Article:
Districts, employers wrestle with how to respond to Camp Fire’s collateral impacts
American River College was late to join area schools last week in cancelling classes because of wildfire smoke that has choked the region, to the frustration of ARC students and staff writing on the community college’s Facebook page.
“All campuses should be closed today. UCD and CSU made the decision to put student and staff health FIRST,” wrote one Facebook user last Tuesday, referring to UC Davis and CSU Sacramento, which cancelled classes that day. Another urged commenters to sign a Change.org petition calling for ARC to temporarily close.
ARC and its peers in the Los Rios Community College District later said they’d close, as did another holdout, Sacramento City Unified School District. The districts changed course after students, staff and parents complained on social media that going to campus exposed them to bad air. While SCUSD said administrators witnessed no smoke indoors, the district said its aging ventilation systems were not a match for the smog.
The initial resistance to closing speaks to the novelty of coping with smoke from the historically deadly Camp Fire in Butte County. Climate change increases the likelihood of extended drought, which makes such powerful fires possible so late in the year. Until recently, California’s fire season generally occurred outside the normal school year.
“I have not seen anything like this,” said Los Rios spokesperson Gabe Ross.
SCUSD spokesperson Alex Barrios said the district had never before considered whether to close over poor air quality, though it had kept students indoors before.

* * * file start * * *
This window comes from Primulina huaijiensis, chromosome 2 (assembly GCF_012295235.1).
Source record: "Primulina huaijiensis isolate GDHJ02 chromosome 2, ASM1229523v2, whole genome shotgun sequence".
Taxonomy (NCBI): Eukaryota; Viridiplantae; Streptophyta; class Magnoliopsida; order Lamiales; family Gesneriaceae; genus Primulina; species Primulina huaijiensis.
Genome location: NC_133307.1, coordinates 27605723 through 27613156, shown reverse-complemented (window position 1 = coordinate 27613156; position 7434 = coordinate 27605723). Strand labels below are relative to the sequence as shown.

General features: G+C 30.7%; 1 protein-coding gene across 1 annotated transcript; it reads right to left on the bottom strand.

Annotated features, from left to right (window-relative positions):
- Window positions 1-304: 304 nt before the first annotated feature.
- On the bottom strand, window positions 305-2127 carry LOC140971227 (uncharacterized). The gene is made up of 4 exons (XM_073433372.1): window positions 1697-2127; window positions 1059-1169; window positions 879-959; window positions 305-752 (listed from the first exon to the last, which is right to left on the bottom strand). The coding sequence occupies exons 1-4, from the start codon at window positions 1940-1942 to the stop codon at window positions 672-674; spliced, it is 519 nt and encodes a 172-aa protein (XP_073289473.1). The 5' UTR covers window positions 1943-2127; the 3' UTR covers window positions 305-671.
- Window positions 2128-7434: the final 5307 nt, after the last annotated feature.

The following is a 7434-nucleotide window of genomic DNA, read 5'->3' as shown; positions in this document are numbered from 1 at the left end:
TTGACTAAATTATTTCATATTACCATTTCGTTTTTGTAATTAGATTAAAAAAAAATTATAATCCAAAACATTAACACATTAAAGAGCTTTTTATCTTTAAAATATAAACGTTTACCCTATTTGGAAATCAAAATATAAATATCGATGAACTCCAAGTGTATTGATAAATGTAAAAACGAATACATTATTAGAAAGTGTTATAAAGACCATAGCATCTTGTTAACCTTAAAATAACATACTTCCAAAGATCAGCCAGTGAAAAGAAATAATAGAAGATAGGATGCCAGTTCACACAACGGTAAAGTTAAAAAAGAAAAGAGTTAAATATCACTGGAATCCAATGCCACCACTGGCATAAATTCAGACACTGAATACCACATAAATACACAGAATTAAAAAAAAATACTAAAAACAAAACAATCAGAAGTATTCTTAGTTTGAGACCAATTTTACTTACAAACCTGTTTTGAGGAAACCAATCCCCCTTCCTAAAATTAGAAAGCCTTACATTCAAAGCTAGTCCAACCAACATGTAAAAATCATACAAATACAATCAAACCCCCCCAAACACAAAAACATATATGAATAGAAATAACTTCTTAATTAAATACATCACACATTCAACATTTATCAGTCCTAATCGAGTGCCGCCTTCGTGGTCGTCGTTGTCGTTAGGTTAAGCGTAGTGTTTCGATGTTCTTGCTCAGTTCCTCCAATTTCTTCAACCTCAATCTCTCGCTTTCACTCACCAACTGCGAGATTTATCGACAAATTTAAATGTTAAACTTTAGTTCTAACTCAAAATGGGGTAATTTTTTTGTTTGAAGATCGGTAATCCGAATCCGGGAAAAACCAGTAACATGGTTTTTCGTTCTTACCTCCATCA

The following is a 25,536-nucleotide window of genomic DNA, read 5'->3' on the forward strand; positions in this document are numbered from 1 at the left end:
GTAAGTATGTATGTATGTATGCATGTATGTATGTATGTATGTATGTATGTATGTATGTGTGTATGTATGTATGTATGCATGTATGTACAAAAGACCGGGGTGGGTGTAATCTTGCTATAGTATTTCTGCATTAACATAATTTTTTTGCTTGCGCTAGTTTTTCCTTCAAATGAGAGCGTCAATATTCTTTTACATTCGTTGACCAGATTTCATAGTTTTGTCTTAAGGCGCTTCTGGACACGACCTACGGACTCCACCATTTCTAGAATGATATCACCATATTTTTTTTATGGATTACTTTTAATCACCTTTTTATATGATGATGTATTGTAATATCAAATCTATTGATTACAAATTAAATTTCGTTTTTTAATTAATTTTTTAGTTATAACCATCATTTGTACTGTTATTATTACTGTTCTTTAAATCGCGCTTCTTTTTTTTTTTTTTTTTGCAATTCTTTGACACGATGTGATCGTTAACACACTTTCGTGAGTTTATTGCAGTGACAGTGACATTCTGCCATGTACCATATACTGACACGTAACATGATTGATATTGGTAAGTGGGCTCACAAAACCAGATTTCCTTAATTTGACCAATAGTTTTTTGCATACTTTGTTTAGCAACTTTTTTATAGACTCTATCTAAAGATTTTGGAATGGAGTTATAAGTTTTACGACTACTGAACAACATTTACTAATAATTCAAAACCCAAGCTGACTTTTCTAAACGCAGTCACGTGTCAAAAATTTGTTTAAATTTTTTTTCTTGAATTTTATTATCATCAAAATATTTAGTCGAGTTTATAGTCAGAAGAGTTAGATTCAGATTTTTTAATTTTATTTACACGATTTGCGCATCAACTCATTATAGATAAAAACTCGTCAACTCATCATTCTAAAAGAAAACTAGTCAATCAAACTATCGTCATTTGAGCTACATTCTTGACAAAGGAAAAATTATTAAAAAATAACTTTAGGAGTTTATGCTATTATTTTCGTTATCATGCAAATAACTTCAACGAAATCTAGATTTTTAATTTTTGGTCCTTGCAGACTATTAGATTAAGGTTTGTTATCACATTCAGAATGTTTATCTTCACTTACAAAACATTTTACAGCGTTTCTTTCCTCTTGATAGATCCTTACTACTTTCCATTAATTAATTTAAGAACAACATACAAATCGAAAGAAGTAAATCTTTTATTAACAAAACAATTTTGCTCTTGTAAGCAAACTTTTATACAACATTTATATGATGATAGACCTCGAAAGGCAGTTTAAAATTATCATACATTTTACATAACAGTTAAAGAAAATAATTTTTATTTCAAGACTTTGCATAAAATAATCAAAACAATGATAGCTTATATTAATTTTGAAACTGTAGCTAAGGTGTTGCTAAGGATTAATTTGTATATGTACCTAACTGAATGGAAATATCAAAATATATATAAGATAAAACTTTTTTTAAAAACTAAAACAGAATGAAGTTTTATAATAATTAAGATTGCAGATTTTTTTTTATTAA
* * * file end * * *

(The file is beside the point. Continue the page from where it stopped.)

Most campuses were to remain closed through the Thanksgiving break. The ramifications of closing highlight the economic impacts of climate change. At Los Rios, hourly workers losing shifts because of smoke days won’t receive pay for time they don’t work, Ross said. Salaried workers’ pay is not impacted.
Climate change’s impact on the economy is often presented in faceless, macro terms like gross domestic product.
“You’re talking about one specific mechanism, and it’s probably one of several,” said Ric Colacito, an economist at UNC Chapel Hill who has studied the impacts of global warming.
Reasons the districts gave for remaining open were similar: Shutting down involved cutting off resources students depend on. For Los Rios this included health clinic and counseling services. For SCUSD, it was free meals and a secure space for kids to be while parents worked. School cancellation could mean parents with hourly jobs have to stay home and lose pay.
“Those are the realities that our families deal with, especially in a district like ours where 70 percent of our students are on free or reduced lunch,” Barrios said.
After posting on Facebook it would cancel classes, SCUSD announced bag lunches for students would be available for pickup.
“We understand the closing of schools tomorrow is an inconvenience and some families may need assistance in obtaining a meal for their children tomorrow,” read a district statement.